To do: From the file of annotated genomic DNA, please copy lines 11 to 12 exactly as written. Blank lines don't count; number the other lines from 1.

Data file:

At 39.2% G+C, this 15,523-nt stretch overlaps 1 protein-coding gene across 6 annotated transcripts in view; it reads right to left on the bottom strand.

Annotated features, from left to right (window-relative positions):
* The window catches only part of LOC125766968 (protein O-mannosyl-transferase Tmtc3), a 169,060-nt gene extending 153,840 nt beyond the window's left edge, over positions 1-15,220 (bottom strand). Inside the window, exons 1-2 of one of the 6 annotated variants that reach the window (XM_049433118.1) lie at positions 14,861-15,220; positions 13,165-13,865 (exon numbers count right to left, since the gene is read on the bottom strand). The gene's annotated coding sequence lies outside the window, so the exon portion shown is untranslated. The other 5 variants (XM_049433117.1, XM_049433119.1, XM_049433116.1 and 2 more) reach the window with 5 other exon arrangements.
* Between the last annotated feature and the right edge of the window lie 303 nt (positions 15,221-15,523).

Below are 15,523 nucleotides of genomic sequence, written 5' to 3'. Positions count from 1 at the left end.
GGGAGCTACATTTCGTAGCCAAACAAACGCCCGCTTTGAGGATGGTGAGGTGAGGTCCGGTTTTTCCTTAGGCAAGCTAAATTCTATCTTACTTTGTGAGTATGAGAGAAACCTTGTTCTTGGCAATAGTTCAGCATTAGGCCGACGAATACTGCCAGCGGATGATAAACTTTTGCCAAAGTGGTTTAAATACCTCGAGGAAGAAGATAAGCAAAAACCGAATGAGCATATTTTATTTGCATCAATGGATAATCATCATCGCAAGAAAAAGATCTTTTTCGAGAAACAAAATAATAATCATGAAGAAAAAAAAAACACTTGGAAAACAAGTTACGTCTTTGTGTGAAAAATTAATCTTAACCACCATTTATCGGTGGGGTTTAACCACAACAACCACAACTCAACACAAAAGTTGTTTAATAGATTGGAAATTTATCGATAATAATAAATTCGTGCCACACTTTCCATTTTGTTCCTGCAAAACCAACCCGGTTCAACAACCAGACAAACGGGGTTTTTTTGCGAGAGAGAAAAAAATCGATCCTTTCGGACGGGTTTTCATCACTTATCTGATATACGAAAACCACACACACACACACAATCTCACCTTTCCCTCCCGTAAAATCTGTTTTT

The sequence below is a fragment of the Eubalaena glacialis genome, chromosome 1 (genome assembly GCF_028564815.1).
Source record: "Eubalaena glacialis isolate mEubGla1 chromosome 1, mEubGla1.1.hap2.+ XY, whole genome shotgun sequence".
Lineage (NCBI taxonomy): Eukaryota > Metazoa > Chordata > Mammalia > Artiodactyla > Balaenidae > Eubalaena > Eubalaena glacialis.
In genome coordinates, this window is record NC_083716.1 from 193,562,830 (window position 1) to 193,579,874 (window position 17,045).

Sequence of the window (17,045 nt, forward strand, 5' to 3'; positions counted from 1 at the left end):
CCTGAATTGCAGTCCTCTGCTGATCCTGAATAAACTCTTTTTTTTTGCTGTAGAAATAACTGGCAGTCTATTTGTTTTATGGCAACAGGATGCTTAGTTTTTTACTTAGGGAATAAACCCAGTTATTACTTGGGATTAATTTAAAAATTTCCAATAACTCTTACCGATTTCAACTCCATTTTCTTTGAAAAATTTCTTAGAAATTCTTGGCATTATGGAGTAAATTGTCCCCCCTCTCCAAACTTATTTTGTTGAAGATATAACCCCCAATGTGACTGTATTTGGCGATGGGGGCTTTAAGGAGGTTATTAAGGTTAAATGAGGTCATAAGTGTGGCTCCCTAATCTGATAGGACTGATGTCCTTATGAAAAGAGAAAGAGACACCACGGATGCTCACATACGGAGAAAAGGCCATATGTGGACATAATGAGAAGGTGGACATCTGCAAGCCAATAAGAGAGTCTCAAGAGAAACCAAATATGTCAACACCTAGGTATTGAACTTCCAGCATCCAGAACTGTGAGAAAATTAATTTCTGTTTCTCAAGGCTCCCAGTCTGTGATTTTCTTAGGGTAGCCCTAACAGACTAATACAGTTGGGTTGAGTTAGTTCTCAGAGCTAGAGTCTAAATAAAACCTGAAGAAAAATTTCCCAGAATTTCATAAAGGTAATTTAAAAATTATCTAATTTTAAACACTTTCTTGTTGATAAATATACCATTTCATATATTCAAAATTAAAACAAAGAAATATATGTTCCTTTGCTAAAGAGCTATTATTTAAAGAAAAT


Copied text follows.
Sequence of the window (17,045 nt, forward strand, 5' to 3'; positions counted from 1 at the left end):
CCTGAATTGCAGTCCTCTGCTGATCCTGAATAAACTCTTTTTTTTTGCTGTAGAAATAACTGGCAGTCTATTTGTTTTATGGCAACAGGATGCTTAGTTTTTTACTTAGGGAATAAACCCAGTTATTACTTGGGATTAATTTAAAAATTTCCAATAACTCTTACCGATTTCAACTCCATTTTCTTTGAAAAATTTCTTAGAAATTCTTGGCATTATGGAGTAAATTGTCCCCCCTCTCCAAACTTATTTTGTTGAAGATATAACCCCCAATGTGACTGTATTTGGCGATGGGGGCTTTAAGGAGGTTATTAAGGTTAAATGAGGTCATAAGTGTGGCTCCCTAATCTGATAGGACTGATGTCCTTATGAAAAGAGAAAGAGACACCACGGATGCTCACATACGGAGAAAAGGCCATATGTGGACATAATGAGAAGGTGGACATCTGCAAGCCAATAAGAGAGTCTCAAGAGAAACCAAATATGTCAACACCTAGGTATTGAACTTCCAGCATCCAGAACTGTGAGAAAATTAATTTCTGTTTCTCAAGGCTCCCAGTCTGTGATTTTCTTAGGGTAGCCCTAACAGACTAATACAGTTGGGTTGAGTTAGTTCTCAGAGCTAGAGTCTAAATAAAACCTGAAGAAAAATTTCCCAGAATTTCATAAAGGTAATTTAAAAATTATCTAATTTTAAACACTTTCTTGTTGATAAATATACCATTTCATATATTCAAAATTAAAACAAAGAAATATATGTTCCTTTGCTAAAGAGCTATTATTTAAAGAAAAT